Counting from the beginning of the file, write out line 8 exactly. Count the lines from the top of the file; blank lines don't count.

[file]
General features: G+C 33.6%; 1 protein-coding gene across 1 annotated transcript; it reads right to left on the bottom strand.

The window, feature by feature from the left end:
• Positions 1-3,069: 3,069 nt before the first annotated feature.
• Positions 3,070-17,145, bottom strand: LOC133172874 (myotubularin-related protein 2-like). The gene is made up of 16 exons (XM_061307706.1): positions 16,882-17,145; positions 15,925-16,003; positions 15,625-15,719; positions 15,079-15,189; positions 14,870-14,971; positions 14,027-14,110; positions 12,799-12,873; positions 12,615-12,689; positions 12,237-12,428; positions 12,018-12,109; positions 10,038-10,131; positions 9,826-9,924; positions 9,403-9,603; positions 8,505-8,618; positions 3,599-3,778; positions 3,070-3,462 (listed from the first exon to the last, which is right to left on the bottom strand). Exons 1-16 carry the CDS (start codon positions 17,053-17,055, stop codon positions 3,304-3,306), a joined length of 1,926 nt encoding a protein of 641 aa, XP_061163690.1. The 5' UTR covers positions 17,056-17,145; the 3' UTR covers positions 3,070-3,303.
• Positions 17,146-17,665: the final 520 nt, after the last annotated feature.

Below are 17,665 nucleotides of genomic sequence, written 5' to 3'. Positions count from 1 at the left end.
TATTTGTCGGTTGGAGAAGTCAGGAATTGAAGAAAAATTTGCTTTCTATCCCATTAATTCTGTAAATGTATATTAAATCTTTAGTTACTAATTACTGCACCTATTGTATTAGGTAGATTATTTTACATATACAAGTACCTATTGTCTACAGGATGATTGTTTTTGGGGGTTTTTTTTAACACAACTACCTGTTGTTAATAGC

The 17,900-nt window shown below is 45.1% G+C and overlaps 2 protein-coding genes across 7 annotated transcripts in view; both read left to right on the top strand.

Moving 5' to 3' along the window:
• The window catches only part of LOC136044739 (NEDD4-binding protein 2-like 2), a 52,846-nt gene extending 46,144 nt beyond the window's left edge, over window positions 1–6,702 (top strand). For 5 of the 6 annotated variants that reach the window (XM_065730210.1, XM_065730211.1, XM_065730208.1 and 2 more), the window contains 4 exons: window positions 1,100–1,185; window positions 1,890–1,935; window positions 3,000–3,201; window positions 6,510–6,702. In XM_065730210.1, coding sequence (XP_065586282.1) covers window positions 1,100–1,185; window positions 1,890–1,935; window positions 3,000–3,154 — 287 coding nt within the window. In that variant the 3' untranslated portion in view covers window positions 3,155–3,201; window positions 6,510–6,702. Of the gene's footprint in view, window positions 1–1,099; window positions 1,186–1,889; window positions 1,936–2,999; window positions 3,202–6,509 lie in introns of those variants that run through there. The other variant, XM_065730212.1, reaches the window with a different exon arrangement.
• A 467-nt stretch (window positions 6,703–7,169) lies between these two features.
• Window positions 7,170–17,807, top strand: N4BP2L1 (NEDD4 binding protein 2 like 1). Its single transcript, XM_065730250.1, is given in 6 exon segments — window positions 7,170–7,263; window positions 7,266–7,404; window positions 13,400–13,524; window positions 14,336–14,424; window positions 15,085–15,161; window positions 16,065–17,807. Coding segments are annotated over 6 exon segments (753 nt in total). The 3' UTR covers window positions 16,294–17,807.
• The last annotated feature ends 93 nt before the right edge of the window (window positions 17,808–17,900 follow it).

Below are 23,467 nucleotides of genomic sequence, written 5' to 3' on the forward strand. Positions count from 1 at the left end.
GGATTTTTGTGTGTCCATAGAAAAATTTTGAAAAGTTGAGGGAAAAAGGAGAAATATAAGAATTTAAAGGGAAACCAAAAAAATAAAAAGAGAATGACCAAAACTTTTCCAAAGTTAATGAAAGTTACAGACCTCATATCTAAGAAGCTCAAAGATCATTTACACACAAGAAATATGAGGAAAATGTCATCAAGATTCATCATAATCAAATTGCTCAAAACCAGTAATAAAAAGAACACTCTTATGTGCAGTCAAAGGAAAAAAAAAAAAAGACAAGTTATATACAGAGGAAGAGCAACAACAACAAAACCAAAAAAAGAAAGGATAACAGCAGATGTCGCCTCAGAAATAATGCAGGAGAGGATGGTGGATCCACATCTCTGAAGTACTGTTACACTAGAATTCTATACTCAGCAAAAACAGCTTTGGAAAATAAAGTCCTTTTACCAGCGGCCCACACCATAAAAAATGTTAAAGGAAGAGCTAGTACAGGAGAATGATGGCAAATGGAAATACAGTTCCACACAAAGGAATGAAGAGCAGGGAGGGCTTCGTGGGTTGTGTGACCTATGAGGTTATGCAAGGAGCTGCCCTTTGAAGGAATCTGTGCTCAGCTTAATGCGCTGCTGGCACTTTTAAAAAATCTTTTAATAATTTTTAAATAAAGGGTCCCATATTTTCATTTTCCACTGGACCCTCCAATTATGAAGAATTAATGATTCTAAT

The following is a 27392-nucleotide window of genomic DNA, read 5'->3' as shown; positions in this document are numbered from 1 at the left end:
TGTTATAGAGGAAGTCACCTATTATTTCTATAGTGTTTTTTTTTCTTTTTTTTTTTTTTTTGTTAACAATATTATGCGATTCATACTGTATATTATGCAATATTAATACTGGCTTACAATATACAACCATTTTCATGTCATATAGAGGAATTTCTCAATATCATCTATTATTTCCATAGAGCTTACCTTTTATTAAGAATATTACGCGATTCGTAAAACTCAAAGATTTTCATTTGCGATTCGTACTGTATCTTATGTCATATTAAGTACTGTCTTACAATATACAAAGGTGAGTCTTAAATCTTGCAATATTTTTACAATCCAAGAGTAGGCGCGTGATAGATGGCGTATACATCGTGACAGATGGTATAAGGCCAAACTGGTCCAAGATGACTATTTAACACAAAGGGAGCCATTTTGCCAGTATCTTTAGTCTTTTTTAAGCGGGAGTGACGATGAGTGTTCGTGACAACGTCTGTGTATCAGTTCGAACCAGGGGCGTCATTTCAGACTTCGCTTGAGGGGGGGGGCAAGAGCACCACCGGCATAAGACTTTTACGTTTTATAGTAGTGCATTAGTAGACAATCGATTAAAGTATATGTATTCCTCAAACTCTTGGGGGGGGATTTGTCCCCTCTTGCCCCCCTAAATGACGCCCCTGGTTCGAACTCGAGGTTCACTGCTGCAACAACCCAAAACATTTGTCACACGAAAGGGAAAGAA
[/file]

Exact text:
The 17,900-nt window shown below is 45.1% G+C and overlaps 2 protein-coding genes across 7 annotated transcripts in view; both read left to right on the top strand.